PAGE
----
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Other/Mixed Direct core work has been a game changer for me

Other strength modalities (e.g., Clubs), mixed strength modalities (e.g., combined kettlebell and barbell), other goals (flexibility)

MikeL

Level 5 Valued Member
It has not only *noticeably* changed how strong and stable I feel on a daily basis in everyday tasks, but it has done wonders for my posture and strength overall.

I've been doing predominantly hardstyle plank working up to variations with longer leverage such as superman planks and have now began incorporating some ab wheel work.

I have been training for years and years with no idea how weak my core was almost to the point of dysfunction; pelvic tilt, flared ribs, thoracic extension, etc.

Any other exercises I'm missing that are worth incorporating ?
Get in a racing kayak, surf ski or rowing boat. You’ve not felt a weak core until you’ve sat in one full of misplaced confidence!
 

Adachi

Level 6 Valued Member
Can you elaborate why?
as he explains, apparently, at some point, the muscles go into oxygen depletion because they constrict the capillary bed as they continue working, leading to a literal muscle cramp.
maybe 10 seconds isn't the only threshold for everyone. but maybe for many/most people.
but, at the very least he is advocating that one stays far away from the limits of performance in holding these poses.
and allow for a return of clear easy blood flow before working again.
 

Maldus

Level 4 Valued Member
I don't know the name but: from pushup position you touch the elbow with the contralateral knee (off the floor). I found an imbalance doing this.

I like the one in which from the pushup you walk the wall up (with the feet) to a handstand, and go down again. I think is called wall walk
 

Don Fairbanks

SFG II
Certified Instructor
I don't know the name but: from pushup position you touch the elbow with the contralateral knee (off the floor). I found an imbalance doing this.

I like the one in which from the pushup you walk the wall up (with the feet) to a handstand, and go down again. I think is called wall walk
Same, and noticed similar with same position doing elevated birddogs.
 

Dayz

Level 7 Valued Member
It has not only *noticeably* changed how strong and stable I feel on a daily basis in everyday tasks, but it has done wonders for my posture and strength overall.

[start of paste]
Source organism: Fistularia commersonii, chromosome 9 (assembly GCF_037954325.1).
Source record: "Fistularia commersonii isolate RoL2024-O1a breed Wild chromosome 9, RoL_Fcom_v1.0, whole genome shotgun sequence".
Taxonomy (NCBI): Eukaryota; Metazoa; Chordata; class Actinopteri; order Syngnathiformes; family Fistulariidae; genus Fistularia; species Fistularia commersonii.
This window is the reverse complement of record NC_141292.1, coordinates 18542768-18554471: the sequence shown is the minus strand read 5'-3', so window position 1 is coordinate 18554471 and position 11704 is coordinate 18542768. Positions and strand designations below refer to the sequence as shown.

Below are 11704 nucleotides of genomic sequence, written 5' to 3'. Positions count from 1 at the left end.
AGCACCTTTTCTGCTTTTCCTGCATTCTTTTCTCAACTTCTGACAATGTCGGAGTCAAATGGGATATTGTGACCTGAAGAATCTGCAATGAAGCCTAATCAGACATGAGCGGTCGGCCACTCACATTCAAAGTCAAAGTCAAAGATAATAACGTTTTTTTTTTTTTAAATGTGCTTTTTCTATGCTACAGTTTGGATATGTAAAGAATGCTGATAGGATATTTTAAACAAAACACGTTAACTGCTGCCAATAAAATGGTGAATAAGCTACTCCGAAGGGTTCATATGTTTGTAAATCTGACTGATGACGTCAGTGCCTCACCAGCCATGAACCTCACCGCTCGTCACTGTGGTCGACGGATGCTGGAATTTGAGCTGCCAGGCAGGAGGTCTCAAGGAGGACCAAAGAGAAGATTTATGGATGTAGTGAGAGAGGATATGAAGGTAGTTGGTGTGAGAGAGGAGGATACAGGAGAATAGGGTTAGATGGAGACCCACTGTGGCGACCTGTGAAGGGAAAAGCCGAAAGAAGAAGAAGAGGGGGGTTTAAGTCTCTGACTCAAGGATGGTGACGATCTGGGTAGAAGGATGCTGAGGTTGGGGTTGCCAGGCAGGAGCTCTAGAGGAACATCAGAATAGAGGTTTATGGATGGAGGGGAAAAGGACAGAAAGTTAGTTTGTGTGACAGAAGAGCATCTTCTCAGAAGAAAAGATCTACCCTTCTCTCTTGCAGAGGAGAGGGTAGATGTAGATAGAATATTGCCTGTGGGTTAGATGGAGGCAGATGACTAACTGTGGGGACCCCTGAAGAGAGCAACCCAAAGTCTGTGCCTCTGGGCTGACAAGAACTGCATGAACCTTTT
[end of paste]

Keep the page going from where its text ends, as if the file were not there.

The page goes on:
I've been doing predominantly hardstyle plank working up to variations with longer leverage such as superman planks and have now began incorporating some ab wheel work.

I have been training for years and years with no idea how weak my core was almost to the point of dysfunction; pelvic tilt, flared ribs, thoracic extension, etc.

Any other exercises I'm missing that are worth incorporating ?
How have you been programming the hard style planks, if at all?
 

Caleb G.

Level 6 Valued Member
What's the best time to focus on the abs? Before training, after, or several hours away from training?

My abs are weak, and I get cramps easily.
 

Bauer

Level 7 Valued Member
What's the best time to focus on the abs? Before training, after, or several hours away from training?

My abs are weak, and I get cramps easily.
Dan John recommends do to ONE set of 5 of ab wheel rollouts at the end of every session. That's what Harald Motz does, so I guess it can't be too bad .

Andy Bolton recommends one set of the hardstyle plank before strength work, to activate the abs.

Inspired by this thread and the recommendations by John and Bolton I have added the Bodysaw (kind of a hybrid between the two aforementioned exercises) to my mix, some reps during the warmup, and one set as a "finisher". Oh boy, I am sore now. Probably the novelty effect.

@Caleb G. Other than that, Andy Bolton recommends 3x 10 seconds hardstyle planks after a deadlifting session (once per week).
 

Benjamin Renaud

Level 7 Valued Member
Can you elaborate why?
To complement what @Adachi said, Dr McGill recommends short 10 sec holds in clusters. Doing for example 6x10sec holds to build up endurance instead of 1x60sec. His most frequent recommendation is (6-4-2)x10sec in a descending ladder format. That way you build up endurance without the drawbacks of long iso holds.
 
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